The Oxford-RCGP RSC network, as a national research platform [- , ], is also unique because there is no research license fee, and the network provides direct support for design-specific topics.
The study population will be adults with a diagnosis of type 2 diabetes, and we will identify this cohort by using a previously described 2-step ontological approach [, ].
The inclusion criteria are as follows:
- Adults >40 to <80 years of age
- Diagnosed type 2 diabetes (>3 months)
- eGFR of >45 mL/min/1.73 m2 (this is the lower eGFR limit on the product labels of SGLT2is for glycemia management) [ ]
- Current therapy (>3 months) to include an RAS blocker (either an angiotensin-converting enzyme inhibitor or an angiotensin receptor blocker)
- Current diabetes therapy (>3 months) to include either an SGLT2i (dapagliflozin, empagliflozin, ertugliflozin, or canagliflozin) or a GLP-1RA (exenatide, lixisenatide, liraglutide, dulaglutide, or semaglutide)
- A minimum of 1 baseline creatinine measurement within 24 months of study entry and 1 creatinine measurement during study follow-up (24 months)
The exclusion criterion is diagnosed type 1 diabetes.
The primary exposures of interest in our study will be a current prescription for (1) an SGLT2i (excluding GLP-1RAs), (2) a GLP-1RA (excluding SGLT2is), or (3) a combination of an SGLT2i and GLP-1RA.
We will conduct a retrospective cohort study from the time of the coprescription of an SGLT2i and GLP-1RA combination, and paired groups for diabetes therapy will include patients taking SGLT2is (but not GLP-1RAs) and patients taking GLP-1RAs (but not SGLT2is). The follow-up time for each group will be 12 months (time window: +3 or −3 months) and 24 months (time window: +3 or −3 months) following the initiation of SGLT2i and GLP-1RA combination therapy, and comparator groups will include patients undergoing either SGLT2i monotherapy or GLP-1RA monotherapy.
The clinical and biochemistry variables that will be assessed include weight (kg), hemoglobin A1c (HbA1c; mmol/mol and %), the urine albumin-creatinine ratio (UACR), and the eGFR (mL/min/1.73 m2), which are recorded as part of routine clinical care. Creatinine measurements will be used to calculate eGFRs via the CKD Epidemiology Collaboration equation [, ].
Variables Adjusted in Matching
The variables that will be adjusted during the matching process include age, sex, ethnicity, weight, blood pressure, cardiovascular disease, medication persistence (nonpersistence is defined as a gap of ≥90 days in prescription ), diuretic or nonsteroidal anti-inflammatory drug use (>3 months), the duration of diabetes, HbA1c level, eGFR, and the UACR.
Outcomes of Interest
Primary End Point
The primary end point will be eGFR (mL/min/1.73 m2) change over time.
Secondary End Points
The secondary end points will include the following:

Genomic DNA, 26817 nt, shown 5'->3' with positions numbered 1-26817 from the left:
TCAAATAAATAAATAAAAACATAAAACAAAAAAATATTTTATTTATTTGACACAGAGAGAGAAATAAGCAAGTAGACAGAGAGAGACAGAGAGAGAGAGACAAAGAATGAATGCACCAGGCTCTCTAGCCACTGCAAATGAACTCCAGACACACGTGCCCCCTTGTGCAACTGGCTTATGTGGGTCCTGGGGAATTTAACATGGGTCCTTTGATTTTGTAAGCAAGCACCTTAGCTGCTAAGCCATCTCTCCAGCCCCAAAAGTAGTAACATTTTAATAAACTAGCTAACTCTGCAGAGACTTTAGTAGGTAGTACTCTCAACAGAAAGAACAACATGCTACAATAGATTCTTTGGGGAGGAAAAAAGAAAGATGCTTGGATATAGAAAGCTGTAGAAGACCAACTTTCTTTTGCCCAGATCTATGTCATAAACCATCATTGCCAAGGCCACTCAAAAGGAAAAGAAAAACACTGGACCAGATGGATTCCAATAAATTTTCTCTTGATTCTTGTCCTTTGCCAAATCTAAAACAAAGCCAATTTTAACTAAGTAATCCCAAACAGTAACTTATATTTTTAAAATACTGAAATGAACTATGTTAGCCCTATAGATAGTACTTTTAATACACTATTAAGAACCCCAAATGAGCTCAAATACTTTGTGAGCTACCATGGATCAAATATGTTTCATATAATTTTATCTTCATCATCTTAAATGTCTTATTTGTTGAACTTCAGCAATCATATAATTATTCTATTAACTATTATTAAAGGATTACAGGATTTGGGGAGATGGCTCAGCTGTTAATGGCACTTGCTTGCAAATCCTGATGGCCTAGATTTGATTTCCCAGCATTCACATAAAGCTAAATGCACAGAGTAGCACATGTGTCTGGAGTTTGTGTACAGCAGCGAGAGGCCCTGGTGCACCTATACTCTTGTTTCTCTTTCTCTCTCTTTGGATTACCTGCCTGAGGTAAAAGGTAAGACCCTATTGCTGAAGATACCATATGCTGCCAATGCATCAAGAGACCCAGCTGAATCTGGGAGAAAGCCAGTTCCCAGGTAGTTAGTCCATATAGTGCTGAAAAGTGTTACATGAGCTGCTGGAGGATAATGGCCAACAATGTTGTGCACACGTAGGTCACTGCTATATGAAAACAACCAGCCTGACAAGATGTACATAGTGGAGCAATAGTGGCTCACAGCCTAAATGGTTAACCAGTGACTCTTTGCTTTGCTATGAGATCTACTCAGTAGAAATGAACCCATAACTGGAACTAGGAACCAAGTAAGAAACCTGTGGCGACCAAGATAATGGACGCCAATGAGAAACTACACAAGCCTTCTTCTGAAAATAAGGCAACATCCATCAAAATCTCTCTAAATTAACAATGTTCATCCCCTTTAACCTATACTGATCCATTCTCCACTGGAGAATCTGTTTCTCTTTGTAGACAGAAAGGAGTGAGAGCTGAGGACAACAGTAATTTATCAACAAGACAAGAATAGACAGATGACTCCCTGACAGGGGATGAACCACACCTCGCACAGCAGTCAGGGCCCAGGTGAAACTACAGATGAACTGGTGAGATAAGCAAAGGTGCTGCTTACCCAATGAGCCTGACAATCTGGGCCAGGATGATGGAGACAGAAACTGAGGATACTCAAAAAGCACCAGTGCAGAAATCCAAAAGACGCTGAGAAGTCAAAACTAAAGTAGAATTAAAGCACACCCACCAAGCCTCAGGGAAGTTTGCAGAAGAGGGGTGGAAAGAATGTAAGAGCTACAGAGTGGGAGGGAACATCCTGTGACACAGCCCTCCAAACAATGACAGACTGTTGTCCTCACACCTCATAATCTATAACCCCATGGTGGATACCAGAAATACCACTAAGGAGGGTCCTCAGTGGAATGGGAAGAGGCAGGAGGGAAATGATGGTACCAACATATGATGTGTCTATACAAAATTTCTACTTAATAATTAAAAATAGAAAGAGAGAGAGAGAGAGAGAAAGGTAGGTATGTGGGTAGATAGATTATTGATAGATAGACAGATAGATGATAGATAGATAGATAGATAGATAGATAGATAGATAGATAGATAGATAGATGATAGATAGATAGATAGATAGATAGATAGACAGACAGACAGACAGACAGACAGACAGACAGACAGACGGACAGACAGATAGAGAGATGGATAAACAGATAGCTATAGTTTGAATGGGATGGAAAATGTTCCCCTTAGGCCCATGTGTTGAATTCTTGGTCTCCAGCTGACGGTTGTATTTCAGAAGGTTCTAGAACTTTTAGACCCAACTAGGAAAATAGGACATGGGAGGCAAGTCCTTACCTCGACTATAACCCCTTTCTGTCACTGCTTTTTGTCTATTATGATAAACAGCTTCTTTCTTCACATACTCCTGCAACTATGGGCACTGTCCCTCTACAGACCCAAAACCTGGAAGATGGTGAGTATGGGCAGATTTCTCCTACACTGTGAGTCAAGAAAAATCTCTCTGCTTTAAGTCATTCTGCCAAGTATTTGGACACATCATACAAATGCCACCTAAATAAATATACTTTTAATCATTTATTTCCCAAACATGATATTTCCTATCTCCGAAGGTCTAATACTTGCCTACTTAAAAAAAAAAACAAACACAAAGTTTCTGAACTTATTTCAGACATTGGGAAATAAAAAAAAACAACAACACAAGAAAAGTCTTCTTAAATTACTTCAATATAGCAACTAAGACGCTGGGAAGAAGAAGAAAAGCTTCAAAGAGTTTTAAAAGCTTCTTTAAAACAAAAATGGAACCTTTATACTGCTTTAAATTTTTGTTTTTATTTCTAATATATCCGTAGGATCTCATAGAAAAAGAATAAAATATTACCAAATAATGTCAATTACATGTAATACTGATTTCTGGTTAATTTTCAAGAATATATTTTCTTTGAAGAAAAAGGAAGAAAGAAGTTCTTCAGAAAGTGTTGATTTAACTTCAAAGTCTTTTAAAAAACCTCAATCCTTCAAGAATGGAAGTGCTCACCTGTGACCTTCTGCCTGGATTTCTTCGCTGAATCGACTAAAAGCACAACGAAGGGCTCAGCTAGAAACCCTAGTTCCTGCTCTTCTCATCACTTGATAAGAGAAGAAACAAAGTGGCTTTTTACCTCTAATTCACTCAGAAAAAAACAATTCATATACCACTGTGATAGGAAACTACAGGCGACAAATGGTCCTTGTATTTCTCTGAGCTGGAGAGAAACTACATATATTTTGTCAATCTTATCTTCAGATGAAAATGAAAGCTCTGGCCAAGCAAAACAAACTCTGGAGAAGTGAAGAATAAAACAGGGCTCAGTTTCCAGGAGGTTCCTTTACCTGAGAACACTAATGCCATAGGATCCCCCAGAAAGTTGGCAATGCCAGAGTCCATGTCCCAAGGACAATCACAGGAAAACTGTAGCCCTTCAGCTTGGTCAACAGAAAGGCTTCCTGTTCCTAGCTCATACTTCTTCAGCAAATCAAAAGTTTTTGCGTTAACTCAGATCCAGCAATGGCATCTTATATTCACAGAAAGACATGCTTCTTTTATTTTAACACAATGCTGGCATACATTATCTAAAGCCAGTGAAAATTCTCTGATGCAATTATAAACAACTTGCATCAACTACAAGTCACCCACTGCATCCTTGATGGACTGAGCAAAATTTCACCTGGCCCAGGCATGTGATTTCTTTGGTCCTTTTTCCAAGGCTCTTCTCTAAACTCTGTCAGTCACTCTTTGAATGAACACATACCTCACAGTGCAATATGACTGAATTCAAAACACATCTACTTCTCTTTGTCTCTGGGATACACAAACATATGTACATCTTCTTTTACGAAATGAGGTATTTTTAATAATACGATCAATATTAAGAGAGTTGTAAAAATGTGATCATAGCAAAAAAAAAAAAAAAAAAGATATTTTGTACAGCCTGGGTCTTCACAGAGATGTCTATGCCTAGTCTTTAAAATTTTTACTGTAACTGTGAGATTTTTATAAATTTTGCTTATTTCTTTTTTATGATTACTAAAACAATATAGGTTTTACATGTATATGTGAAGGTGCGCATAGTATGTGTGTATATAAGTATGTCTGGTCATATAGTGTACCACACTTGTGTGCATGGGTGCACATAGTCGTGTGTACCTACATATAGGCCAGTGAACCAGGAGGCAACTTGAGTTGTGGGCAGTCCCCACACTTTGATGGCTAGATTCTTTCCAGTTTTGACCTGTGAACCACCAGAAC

- eGFR (mL/min/1.73 m2) change over time for cohorts with a baseline eGFR of (1) ≥60 mL/min/1.73 m2 and (2) 45 to 59 mL/min/1.73 m2
- Serum creatinine level
- HbA1c level
- Weight (BMI)
The prevalent new-user design will proceed as follows. A cohort of all individuals who have been prescribed SGLT2is and/or GLP-1RAs will form a base cohort. As individuals can switch to combined SGLT2i and GLP-1RA therapy, we will identify an exposure set consisting of individuals who were exposed to either SGLT2is only or GLP-1RAs only prior to being prescribed combination therapy. The exposure set of individuals will constitute potential matches—participants who share the same drug histories, comorbidities, and demographics as those of given “switchers” (participants who switched to combined therapy). The prescription-based exposure sets will therefore provide equivalent points in the disease course with regard to comparator drug history and equivalent points at which confounder patient characteristics can be measured. A considerable computational challenge will arise when using estimated hazards as balancing scores in the matching process, given that there are approximately 3000 users of combined therapy in the Oxford-RCGP RSC data set. This will give rise to 3000 exposure sets with around 25,000 individuals. We will take (for sensitivity analyses) 10, 20, and 100 random prescription histories from each exposure set to estimate time-dependent propensity scores for switching therapies via conditional logistic regression (histories will be matched for each exposure set), whereby relative odds will be used to accurately estimate the corresponding relative hazards. The estimated propensity odds scores of the index “switchers” will be used to identify matched individuals (ie, participants with the closest matching variable values) from all members of the exposure set (not just the sampled members).
Summary statistics will be reported by using counts and percentages for categorical data, while means (with SDs) will be used to describe continuous data. We will report baseline demographics and comorbidities (using a chi-square test of independence for categorical variables and a Kruskal-Wallis test of difference for continuous variables) in the base cohort and in the matched cohort and adjudge whether good matching in the latter cohort has been achieved based on a standardized mean difference of <0.1 between groups. We will calculate and report mean changes (with SDs) in eGFR, albuminuria, serum creatinine level, HbA1c level, and BMI between groups in the base cohort.
We will multiply impute (using the chained equations method) any missing data. A sensitivity analysis will be conducted on complete cases only. The primary analysis will include all participants. We will use a repeated-measures, multilevel, linear regression (with measurement occasions nested within individuals) to compare mean changes (from baseline) in eGFR at 12 and 24 months between those who switched to combined therapy and those on a single drug. A base model (containing only a cohort indicator) and a fully adjusted model (containing a cohort indicator together with all study variables) will be constructed and presented for inferences.
Secondary end points (albuminuria, serum creatinine level, HbA1c level, and BMI) will be similarly assessed for change at follow-ups.
The baseline eGFR will be a covariate, since we are using a repeated-measure regression for analyzing changes in eGFR from baseline to 12 and 24 months. Albuminuria, as a secondary outcome, will also be a covariate in the repeated-measure regression for analyzing changes from baseline to 12 and 24 months.